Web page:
The probability of any country to experience EVD case importation depends on the passenger flow from the areas affected by the outbreak, the case numbers and the duration of the incubation time. To characterize and forecast the international spread, we assume that the transmissibility of the EVD, i.e. the growth rate of the epidemic, in the affected regions is not changing in the next two months. The number of cases generated in the affected countries is therefore supposed to follow the behavior reported in Fig. 2. However, the transmissibility may change as the epidemic progresses. For instance, new containment measures will lower the local transmissibility with a decrease of observed cases. While this is the scenario we hope will occur in the future, if the containment measures are not successful we may expect a deterioration of the health infrastructure capabilities in the EVD-affected areas. This would likely lead to the increase in transmissibility and an acceleration of the epidemic. For this reason the projections offered for the international spread can be only considered as a baseline scenario. The evolution of the epidemic is likely to deviate from the current behavior in the next few weeks/months and the model calibration and selection, and the ensuing analysis should be constantly updated as new data and evidence are gathered from the affected regions. Further and more detailed explorations of the possible effectiveness of isolation and containment measures requires much more detailed data about transmission chains, including time of onset of symptoms, who the contacts are, and whether they get infected. Information about variation in the mobility patterns of people with the neighboring countries is also crucial.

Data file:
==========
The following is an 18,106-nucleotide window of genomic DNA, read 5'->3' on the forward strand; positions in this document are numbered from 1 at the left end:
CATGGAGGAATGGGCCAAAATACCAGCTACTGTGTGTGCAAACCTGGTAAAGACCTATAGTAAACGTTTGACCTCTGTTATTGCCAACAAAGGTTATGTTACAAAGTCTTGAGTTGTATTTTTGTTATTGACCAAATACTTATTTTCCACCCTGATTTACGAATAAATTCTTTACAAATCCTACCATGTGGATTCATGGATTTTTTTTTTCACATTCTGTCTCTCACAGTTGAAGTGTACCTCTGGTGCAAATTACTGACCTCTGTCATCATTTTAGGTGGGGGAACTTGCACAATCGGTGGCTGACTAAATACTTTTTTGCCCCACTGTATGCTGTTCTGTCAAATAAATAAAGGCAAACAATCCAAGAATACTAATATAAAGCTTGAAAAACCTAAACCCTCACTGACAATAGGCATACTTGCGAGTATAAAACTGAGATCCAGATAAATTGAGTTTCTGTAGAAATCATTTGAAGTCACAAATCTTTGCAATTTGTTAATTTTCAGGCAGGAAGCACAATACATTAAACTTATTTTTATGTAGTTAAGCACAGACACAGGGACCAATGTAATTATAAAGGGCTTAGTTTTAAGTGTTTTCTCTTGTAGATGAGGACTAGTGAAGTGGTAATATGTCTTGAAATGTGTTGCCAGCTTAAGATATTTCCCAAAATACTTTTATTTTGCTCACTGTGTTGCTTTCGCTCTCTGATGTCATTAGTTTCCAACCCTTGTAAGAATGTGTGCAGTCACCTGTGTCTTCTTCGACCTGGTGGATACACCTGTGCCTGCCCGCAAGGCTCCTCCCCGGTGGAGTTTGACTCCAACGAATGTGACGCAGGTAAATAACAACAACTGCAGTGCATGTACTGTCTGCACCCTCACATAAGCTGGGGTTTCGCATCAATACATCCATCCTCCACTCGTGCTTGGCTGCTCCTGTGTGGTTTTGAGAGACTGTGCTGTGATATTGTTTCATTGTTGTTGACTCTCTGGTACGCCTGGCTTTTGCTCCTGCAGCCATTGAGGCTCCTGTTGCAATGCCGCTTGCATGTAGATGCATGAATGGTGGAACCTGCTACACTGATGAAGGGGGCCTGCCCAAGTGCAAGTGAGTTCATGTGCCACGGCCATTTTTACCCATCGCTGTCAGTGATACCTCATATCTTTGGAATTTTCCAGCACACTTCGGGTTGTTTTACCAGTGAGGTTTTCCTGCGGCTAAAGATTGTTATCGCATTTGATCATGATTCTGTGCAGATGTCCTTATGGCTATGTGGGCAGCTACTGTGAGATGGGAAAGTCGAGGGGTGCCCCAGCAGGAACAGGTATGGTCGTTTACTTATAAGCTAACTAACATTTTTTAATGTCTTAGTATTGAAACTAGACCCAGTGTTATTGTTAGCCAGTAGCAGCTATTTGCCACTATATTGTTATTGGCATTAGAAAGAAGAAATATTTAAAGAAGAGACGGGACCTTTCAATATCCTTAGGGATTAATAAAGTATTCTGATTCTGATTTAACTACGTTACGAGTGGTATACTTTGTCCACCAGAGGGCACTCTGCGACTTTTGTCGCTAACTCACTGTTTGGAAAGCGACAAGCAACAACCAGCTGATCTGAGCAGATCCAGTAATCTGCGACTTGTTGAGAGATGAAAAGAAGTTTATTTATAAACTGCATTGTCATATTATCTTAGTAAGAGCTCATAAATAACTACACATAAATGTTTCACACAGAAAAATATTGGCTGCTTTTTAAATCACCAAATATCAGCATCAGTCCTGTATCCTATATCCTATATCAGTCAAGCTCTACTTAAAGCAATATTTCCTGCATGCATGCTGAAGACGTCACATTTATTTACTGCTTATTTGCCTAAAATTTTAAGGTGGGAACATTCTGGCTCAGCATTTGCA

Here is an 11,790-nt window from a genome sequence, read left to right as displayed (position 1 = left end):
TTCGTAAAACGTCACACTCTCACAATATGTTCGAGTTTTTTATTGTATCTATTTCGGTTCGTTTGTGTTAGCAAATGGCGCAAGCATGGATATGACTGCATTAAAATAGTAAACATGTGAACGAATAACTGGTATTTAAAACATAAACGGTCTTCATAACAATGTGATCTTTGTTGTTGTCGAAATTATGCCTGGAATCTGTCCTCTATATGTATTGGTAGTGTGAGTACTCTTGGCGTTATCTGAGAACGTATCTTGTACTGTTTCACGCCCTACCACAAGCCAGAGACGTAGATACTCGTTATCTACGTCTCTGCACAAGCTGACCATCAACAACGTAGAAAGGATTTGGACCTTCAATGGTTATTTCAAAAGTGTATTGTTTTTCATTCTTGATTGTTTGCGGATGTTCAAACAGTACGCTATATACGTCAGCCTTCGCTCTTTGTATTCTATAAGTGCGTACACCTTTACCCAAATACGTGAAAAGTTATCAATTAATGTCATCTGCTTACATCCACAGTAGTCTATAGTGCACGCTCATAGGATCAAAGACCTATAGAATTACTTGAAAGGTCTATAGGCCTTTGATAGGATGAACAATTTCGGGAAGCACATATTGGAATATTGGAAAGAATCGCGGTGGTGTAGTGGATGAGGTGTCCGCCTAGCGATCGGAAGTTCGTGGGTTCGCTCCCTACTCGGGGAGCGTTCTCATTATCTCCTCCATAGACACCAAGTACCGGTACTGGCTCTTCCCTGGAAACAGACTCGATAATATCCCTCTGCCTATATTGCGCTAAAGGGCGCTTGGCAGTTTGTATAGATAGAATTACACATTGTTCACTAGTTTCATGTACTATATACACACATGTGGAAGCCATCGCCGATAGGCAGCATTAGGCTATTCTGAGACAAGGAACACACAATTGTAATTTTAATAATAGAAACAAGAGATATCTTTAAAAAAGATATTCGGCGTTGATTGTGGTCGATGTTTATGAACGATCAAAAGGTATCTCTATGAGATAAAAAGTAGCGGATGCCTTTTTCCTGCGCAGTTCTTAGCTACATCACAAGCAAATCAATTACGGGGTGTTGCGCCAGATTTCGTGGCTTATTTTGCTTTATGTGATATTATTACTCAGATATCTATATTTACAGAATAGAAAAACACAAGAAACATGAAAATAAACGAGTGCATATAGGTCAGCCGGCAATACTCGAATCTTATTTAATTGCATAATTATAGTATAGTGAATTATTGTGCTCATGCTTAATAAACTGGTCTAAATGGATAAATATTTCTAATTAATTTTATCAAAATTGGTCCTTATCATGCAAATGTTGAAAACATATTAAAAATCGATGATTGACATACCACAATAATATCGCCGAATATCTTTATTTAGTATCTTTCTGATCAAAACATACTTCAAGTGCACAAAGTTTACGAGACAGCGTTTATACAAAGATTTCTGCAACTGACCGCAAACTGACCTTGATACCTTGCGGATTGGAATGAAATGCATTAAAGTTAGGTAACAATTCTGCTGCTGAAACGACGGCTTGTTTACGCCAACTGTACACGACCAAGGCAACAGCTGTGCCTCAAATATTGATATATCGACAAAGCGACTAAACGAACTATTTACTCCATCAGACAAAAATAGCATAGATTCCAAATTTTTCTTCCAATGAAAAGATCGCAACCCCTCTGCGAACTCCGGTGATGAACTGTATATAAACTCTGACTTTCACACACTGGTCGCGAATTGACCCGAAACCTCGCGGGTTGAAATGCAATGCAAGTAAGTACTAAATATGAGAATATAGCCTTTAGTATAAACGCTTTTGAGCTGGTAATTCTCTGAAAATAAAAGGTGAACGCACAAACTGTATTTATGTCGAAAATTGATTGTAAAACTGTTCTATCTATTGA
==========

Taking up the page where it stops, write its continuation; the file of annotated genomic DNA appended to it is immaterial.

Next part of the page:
The short-term projection for the international spread of the EVD shows a small probability for countries outside Africa, with the exception of a few European countries. The probability of international spread increases if the Nigerian outbreak is not contained, particularly in Europe and the Americas. We have to stress that although we use very detailed data about traffic flows and airline scheduling, there is very scant information about the demographics of traveling individuals. The introduction of heterogeneity due to income and household type in the traveling patterns would therefore increase the accuracy of the projections. We also do not consider that some airlines have announced the suspension of the flights to and from the West African regions affected by the EVD outbreak ^{13}^{,}^{14}. Airline companies have also announced that they will assist travelers by booking on other airline companies still operating in the region, and therefore we do not currently have the necessary data to assess the real decrease of travel to and from the region. We have explored the scenario assuming an 80% airline traffic flow reduction to and from the West African region that provided evidence of a general time-delay of the distribution characterizing the probability of case importation of about three to four weeks. This is a quite well known result backed by theoretical arguments, numerical and data evidence ^{15}^{,}^{16}^{,}^{17}^{,}^{18}^{,}^{19}. Although this delay may be useful, it would not help much unless interventions on the ground could be put into place in the interval that were effective in stopping the growth of the EVD outbreak ^{20}. In addition, travel restrictions may hamper the deployment of personnel and support in the region, ultimately creating a counter productive effect in the containment effort. Finally, we found that the ability to detect ebola cases during international flights can affect the risk of importation; airports that serve a high proportion of international transfers are more likely to have case importations when cases can be detected on each flight segment, while airports that are “destinations” are more likely to have importations when cases can not be detected until they reach their destination, as shown in Figure 3.